The Health Secrets of a
114-Year Old Man

"Most scientists now agree that aging is, at least in part, the result of accumulating damage to the molecules—such as proteins, lipids, and nucleic acids (DNA and RNA)—that make up our cells. If enough molecules are damaged, our cells will function less well, our tissues and organs will begin to deteriorate, and eventually, our health will decline. So in many respects, we appear to age much like a car does: Our parts start to wear out, and we gradually lose the ability to function. "

Lifestyle or Genes?
The Health Secrets of a 114-Year Old Man -A Galaxy Insight
A research on the bone health of one of the oldest persons in the world raises the question of which has the most effect on the human lifespan: genetics or a healthy lifestyle or some combination of the two? Research reveals that there were no genetic modifications which could have contributed to the longevity of a 114-year old Spaniard. The research team, directed by Universitat Autònoma de Barcelona professor Adolfo Díez Pérez, pointed out a healthy lifestyle, a Mediterranean diet, a temperate climate and daily cycling until the age of 102 as the reasons for his excellent health.

The research team studied the bone mass and analysed the genetics of a man with enviable health who at the time of the study was 113 years old. The research was carried out with four other members of his family: a 101-year-old brother, two daughters aged 81 and 77, and a nephew aged 85, all of them born and still living in a small town of the island of Menorca. The research findings reported that the man's bones were in excellent conditions: his bone mass was normal, there were no anomalous curvatures and he had never sustained a fracture.

With regard to the genetical analysis, researchers were unsuccessful in finding any mutations in the Klotho gene, which is generally related to a good level of mineral density and therefore healthy bones. Neither did they find any mutations in the LRP5 gene, which is associated with longevity. None of the members of the family who participated in the study presented any mutations in this gene.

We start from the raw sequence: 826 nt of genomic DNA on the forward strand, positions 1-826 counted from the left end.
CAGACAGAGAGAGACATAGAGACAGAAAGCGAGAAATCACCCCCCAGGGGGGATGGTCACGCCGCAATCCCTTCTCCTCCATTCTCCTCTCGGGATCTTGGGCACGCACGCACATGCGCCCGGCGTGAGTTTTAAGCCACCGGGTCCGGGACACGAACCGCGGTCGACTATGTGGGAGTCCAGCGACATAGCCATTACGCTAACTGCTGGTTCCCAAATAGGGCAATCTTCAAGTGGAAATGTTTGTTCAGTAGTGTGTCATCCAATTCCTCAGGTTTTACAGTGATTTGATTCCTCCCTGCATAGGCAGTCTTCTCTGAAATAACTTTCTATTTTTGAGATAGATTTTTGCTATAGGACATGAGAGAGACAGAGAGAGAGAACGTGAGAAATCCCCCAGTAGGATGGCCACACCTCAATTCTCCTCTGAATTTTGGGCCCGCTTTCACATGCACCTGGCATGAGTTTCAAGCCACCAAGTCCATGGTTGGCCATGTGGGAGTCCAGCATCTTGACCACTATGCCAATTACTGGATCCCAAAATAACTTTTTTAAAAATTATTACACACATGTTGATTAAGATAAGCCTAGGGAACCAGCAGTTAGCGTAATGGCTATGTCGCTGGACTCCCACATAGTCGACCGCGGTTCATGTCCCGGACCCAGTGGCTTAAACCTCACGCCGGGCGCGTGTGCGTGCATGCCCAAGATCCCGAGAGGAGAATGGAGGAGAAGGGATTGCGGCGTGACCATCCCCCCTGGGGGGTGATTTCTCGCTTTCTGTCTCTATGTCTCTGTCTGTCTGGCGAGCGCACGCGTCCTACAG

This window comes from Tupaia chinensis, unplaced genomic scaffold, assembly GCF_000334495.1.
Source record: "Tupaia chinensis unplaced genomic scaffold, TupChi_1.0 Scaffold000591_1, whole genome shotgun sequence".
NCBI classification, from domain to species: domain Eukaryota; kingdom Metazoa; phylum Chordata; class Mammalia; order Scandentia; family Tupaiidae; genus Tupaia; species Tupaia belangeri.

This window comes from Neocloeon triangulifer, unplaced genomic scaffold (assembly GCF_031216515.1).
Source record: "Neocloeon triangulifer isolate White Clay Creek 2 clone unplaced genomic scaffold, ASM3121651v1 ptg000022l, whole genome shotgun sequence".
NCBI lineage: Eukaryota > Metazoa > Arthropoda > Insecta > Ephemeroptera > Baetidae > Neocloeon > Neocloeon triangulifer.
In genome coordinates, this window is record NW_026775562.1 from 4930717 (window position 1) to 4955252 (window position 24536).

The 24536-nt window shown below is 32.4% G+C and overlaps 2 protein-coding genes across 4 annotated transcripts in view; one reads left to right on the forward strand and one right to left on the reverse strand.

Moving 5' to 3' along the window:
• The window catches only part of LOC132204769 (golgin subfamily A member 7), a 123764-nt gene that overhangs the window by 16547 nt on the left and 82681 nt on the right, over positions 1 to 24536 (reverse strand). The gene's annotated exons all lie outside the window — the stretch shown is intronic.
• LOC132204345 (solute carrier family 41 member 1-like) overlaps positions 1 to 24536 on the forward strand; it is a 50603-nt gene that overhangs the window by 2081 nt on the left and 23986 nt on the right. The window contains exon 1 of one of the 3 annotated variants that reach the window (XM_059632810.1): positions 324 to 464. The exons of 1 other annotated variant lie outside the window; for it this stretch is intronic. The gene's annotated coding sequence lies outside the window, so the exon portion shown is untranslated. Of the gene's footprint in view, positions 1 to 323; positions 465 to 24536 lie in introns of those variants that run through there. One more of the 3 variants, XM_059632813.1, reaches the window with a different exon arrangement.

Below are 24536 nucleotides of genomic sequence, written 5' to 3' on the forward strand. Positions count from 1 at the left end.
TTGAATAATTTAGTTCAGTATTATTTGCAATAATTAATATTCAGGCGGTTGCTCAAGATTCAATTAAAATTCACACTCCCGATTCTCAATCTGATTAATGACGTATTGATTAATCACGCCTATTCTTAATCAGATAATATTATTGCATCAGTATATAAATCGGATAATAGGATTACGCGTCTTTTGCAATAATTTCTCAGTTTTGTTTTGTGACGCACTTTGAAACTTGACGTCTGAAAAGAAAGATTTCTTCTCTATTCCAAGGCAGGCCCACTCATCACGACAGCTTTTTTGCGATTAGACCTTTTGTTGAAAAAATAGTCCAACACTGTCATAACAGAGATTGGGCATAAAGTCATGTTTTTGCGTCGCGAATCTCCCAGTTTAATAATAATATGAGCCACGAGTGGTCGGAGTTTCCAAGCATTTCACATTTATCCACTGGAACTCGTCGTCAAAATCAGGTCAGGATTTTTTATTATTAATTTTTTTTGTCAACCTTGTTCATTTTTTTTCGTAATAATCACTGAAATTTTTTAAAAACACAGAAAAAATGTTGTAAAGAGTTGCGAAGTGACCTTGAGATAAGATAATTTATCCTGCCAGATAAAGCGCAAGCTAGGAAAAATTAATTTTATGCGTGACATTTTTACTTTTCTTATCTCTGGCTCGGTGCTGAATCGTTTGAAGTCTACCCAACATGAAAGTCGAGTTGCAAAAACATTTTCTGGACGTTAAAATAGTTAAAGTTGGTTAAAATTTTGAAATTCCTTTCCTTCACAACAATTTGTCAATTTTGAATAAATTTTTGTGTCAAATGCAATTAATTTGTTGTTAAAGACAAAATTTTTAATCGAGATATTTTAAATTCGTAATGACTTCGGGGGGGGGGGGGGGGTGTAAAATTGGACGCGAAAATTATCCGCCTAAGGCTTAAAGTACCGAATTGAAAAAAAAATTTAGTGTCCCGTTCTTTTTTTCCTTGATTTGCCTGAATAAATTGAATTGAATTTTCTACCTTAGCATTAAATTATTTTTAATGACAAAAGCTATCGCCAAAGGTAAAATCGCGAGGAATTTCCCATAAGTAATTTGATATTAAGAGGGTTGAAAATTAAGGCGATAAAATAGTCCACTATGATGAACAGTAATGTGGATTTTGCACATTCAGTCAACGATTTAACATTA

The results of the research do not rule out the possibility that other genetic mutations could positively influence longevity. However, researchers do point out the fact that the excellent health of this family, and of the 113-year-old man in particular, is probably due to a Mediterranean diet, the temperate climate of the island, a lack of stress and regular physical activity. The article underlines the fact that until the age of 102, the man cycled every day and looked after the family orchard.

The human life-span and the nature vs nurture question raises the question of why do animals age so differently? Why is it that a tortoise, for example, can live well over a hundred years, while another similarly sized animal would be lucky to live just 10? What’s the big difference?

Every atom in the Universe has a frequency. Whether it's a grain of sand, a piece of steel, a plant, animal or an organ in your body, each cell resonates, or vibrates, at a specific frequency or oscillation. Your body consists of a variety of atoms, which contain photons, electrons & an overall bio-electric energy that runs through it. The way you take care of your body physically, emotionally and mentally determines how many negative frequencies or toxins are being built up in it. There are four general ways imbalance in the body is created. Through toxic substances we eat, pollution we breathe, exposure to a negative energetic environment, and how we process information in our thinking & feeling.

ps "In Japan, fibromyalgia is referred to as Magnetic Deficiency Syndrome. So many modern lifestyle problems can be partially linked to not getting enough healthy earth magnetism. "

Scientists say that the secret lies in genetic expression. A new genetic database could help reveal how and why animals age so differently. The process of mapping out this molecular maze will likely unlock some of the hidden secrets of increased longevity in humans along the way.

In some instances, even very closely related animals have drastically different life spans, a fact that has puzzled scientists for years. Mice for example live for about two years while their rodent cousins, the Southern flying squirrel, can live for two decades or so. Chimps and humans are 99 percent genetically identical, so why do humans live twice as long? New databases are helping to identify the genetic expressions that accounts for these vastly varying life spans.

In a study of mice, researchers at Stanford University and the National Institute on Aging (NIA), have now generated a database that catalogues how gene expression, the measure for how active a gene is, changes in various parts of the body as the animal ages. Their findings indicate that different tissues age quite differently over time.